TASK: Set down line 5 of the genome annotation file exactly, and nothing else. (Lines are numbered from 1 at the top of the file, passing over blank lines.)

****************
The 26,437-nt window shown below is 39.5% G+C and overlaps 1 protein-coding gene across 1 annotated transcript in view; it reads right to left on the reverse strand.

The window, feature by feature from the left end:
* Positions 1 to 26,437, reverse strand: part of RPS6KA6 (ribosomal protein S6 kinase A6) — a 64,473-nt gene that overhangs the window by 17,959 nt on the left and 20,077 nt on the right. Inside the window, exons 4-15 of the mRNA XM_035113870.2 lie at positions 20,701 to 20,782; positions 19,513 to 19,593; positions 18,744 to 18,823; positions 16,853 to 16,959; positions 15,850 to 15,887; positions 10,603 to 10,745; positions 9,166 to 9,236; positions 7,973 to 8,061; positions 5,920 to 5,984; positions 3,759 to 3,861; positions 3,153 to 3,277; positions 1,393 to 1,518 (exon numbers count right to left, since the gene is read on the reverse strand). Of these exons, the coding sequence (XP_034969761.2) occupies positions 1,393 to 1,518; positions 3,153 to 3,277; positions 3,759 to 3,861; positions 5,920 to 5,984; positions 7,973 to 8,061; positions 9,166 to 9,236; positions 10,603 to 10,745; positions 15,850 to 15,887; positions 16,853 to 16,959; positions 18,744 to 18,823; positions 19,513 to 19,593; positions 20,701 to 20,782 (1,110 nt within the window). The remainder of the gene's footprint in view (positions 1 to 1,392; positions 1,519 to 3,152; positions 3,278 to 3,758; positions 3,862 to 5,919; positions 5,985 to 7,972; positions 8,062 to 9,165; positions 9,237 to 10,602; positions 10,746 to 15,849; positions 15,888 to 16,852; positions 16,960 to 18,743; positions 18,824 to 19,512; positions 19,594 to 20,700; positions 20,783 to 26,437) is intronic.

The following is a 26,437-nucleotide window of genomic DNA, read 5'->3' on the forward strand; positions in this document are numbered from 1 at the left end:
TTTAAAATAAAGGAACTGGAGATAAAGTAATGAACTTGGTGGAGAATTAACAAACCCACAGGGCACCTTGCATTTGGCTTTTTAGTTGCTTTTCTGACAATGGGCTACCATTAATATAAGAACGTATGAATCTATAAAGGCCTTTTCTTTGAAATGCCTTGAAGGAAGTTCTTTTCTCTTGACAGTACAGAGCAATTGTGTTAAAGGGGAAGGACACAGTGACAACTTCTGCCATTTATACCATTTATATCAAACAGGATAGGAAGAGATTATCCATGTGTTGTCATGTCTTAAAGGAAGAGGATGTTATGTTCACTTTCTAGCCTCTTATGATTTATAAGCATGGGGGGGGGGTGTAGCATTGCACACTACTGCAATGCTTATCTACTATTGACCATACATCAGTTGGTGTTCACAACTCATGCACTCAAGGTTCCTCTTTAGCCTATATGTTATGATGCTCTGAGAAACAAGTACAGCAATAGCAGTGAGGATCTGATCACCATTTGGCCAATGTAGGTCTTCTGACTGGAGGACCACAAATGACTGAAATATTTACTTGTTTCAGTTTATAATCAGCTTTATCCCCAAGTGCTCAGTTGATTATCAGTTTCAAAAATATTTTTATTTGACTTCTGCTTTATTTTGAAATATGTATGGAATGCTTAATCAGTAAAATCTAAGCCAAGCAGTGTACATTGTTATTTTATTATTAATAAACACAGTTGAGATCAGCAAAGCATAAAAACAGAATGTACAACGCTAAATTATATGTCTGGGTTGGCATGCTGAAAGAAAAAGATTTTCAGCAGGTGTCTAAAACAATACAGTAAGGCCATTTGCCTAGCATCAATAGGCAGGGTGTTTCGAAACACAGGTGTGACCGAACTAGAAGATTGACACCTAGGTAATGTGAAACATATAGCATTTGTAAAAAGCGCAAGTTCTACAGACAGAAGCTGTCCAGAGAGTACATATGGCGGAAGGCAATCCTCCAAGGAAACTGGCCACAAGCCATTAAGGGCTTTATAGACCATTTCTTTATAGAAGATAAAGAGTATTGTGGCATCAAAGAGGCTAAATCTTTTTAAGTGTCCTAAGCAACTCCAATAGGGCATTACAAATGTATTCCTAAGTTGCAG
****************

TTTAAAATAAAGGAACTGGAGATAAAGTAATGAACTTGGTGGAGAATTAACAAACCCACAGGGCACCTTGCATTTGGCTTTTTAGTTGCTTTTCTGACAATGGGCTACCATTAATATAAGAACGTATGAATCTATAAAGGCCTTTTCTTTGAAATGCCTTGAAGGAAGTTCTTTTCTCTTGACAGTACAGAGCAATTGTGTTAAAGGGGAAGGACACAGTGACAACTTCTGCCATTTATACCATTTATATCAAACAGGATAGGAAGAGATTATCCATGTGTTGTCATGTCTTAAAGGAAGAGGATGTTATGTTCACTTTCTAGCCTCTTATGATTTATAAGCATGGGGGGGGGGTGTAGCATTGCACACTACTGCAATGCTTATCTACTATTGACCATACATCAGTTGGTGTTCACAACTCATGCACTCAAGGTTCCTCTTTAGCCTATATGTTATGATGCTCTGAGAAACAAGTACAGCAATAGCAGTGAGGATCTGATCACCATTTGGCCAATGTAGGTCTTCTGACTGGAGGACCACAAATGACTGAAATATTTACTTGTTTCAGTTTATAATCAGCTTTATCCCCAAGTGCTCAGTTGATTATCAGTTTCAAAAATATTTTTATTTGACTTCTGCTTTATTTTGAAATATGTATGGAATGCTTAATCAGTAAAATCTAAGCCAAGCAGTGTACATTGTTATTTTATTATTAATAAACACAGTTGAGATCAGCAAAGCATAAAAACAGAATGTACAACGCTAAATTATATGTCTGGGTTGGCATGCTGAAAGAAAAAGATTTTCAGCAGGTGTCTAAAACAATACAGTAAGGCCATTTGCCTAGCATCAATAGGCAGGGTGTTTCGAAACACAGGTGTGACCGAACTAGAAGATTGACACCTAGGTAATGTGAAACATATAGCATTTGTAAAAAGCGCAAGTTCTACAGACAGAAGCTGTCCAGAGAGTACATATGGCGGAAGGCAATCCTCCAAGGAAACTGGCCACAAGCCATTAAGGGCTTTATAGACCATTTCTTTATAGAAGATAAAGAGTATTGTGGCATCAAAGAGGCTAAATCTTTTTAAGTGTCCTAAGCAACTCCAATAGGGCATTACAAATGTATTCCTAAGTTGCAG